Words by Bryan Havemann
The Spotted Hyena is one of those African animals that brings a level of revulsion to any conversation when it’s discussed by well-meaning know-it-alls. The whooping call echoing across the dark veld might send shivers down your spine, but it’s a sound synonymous with wild Africa. The cackling laugh grows to a crescendo when hyenas excitedly feed on a carcass, and often this cacophony is enough to intimidate lions and other pinnacle predators off their kill.
Known as opportunistic scavengers, hyenas often get a bad rap, much like vultures do in the birding world. Their cowardly reputation is, however, unjustified, as hyenas are actually very efficient hunters when they need to be. While the lion is the king of Africa’s predators, the Spotted Hyena lies a close second. We know they can forage for food, but they are also very successful when hunting in a pack. Not much can stand up to a large pack of hungry and committed hyenas.
In the Kruger National Park (KNP) in the late eighties, I had the privilege of working with Dr Gus Mills on his study of the predator / prey relationship. Part of the study was to follow hyenas that had been radio-collared, and it was astonishing to see how far they could walk in an evening (sometimes covering in excess of 30 km) while foraging for food and patrolling their territory.
One evening, we were following an alpha female through the bush with the Land Rover V8 idling along in second gear low, when the vehicle suddenly crashed to an abrupt halt. I switched it off and got out to see what the problem was. Even in the torchlight, I could see that the Land Rover was beached on its chassis and that we were going nowhere. Three wheels had broken through the surface of the soil into the labyrinth of tunnels and chambers of an old termite mound. Ironically, it had previously been occupied by a clan of spotted hyena, but was luckily now empty.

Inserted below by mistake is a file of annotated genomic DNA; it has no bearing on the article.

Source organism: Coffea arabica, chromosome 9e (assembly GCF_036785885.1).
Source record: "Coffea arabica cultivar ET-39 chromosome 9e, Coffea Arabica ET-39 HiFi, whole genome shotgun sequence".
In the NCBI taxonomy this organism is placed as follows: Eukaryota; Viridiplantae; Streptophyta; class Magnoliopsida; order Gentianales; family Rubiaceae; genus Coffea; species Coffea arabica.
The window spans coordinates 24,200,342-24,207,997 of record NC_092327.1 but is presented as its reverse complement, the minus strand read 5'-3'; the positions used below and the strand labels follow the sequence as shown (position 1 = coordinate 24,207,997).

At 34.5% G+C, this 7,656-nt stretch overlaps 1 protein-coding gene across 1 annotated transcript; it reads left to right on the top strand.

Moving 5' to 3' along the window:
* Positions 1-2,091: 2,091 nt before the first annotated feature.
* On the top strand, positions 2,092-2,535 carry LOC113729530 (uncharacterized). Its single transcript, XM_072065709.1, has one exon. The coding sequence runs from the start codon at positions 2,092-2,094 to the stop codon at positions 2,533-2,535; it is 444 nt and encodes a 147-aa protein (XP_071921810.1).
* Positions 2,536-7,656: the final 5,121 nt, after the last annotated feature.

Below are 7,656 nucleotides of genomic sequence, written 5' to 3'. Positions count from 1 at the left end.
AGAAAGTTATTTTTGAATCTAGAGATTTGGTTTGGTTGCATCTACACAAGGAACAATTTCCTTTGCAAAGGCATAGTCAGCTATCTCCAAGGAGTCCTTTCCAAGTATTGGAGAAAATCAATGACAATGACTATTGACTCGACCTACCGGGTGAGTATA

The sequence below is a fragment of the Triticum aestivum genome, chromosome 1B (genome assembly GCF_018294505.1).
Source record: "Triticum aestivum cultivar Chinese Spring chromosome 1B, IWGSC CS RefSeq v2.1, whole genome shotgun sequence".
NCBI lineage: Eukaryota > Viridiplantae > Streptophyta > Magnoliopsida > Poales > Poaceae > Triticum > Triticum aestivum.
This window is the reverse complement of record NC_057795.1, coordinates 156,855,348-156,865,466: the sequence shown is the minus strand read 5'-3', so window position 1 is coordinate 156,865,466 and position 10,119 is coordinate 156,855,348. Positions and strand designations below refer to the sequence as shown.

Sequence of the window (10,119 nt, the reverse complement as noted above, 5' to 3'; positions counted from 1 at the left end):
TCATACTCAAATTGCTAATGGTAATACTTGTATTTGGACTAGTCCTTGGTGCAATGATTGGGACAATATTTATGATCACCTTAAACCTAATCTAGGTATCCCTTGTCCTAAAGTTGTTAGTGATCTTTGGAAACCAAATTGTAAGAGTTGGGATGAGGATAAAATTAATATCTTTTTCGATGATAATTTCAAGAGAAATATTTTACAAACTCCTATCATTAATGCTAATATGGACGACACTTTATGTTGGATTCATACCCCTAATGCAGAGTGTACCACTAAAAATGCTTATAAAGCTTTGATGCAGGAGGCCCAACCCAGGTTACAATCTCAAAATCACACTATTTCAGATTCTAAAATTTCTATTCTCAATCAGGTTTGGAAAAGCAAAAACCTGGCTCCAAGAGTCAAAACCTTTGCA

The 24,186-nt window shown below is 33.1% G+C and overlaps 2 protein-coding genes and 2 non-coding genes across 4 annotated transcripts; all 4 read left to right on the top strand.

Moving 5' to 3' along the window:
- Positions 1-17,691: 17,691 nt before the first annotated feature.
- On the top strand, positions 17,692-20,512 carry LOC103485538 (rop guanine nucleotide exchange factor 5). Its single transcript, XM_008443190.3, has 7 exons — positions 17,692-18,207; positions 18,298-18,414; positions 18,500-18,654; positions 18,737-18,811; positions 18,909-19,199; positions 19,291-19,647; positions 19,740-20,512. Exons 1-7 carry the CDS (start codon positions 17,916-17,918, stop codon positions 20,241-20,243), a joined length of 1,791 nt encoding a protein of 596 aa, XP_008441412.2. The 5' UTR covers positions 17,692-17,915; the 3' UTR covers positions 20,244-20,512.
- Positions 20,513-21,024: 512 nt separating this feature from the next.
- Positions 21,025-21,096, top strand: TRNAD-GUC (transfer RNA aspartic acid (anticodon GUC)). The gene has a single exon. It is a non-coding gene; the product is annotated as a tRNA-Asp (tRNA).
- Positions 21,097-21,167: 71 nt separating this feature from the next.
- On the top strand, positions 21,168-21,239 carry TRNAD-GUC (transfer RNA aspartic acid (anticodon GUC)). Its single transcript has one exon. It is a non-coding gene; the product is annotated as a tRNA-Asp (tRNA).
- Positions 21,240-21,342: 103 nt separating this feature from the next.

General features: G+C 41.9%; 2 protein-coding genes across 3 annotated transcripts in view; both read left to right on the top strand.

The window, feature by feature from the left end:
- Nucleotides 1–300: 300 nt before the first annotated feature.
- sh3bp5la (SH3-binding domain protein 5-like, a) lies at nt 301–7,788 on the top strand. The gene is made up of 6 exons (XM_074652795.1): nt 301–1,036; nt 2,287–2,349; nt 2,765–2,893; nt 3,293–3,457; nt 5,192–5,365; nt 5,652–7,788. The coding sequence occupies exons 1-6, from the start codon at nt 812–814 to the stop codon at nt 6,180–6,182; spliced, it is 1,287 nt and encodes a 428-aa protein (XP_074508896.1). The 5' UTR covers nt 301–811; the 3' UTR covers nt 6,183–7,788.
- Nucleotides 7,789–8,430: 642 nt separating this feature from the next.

The vehicle was well and truly stuck, and the wheels were hanging free with nothing to grip on. A high-lift jack wasn’t an option, as it kept breaking through the soft crust of soil, so I realised we would have to pack logs to get the vehicle out. Leaving my assistant with the Landy, to pack wood under the wheels, I left the safety of the vehicle and started walking in the pitch-black night, collecting any dead wood I could find. I had to walk in everincreasing circles to find enough wood, and I was getting further and further away from the vehicle. Out in the bush at night, all your senses are heightened, and I suddenly had the distinct feeling that I was being followed. I spun around quickly and saw, in the light of my torch, the tell-tale reflection of eyes. I had been unknowingly following a female hyena, who had turned the tables and was now following me!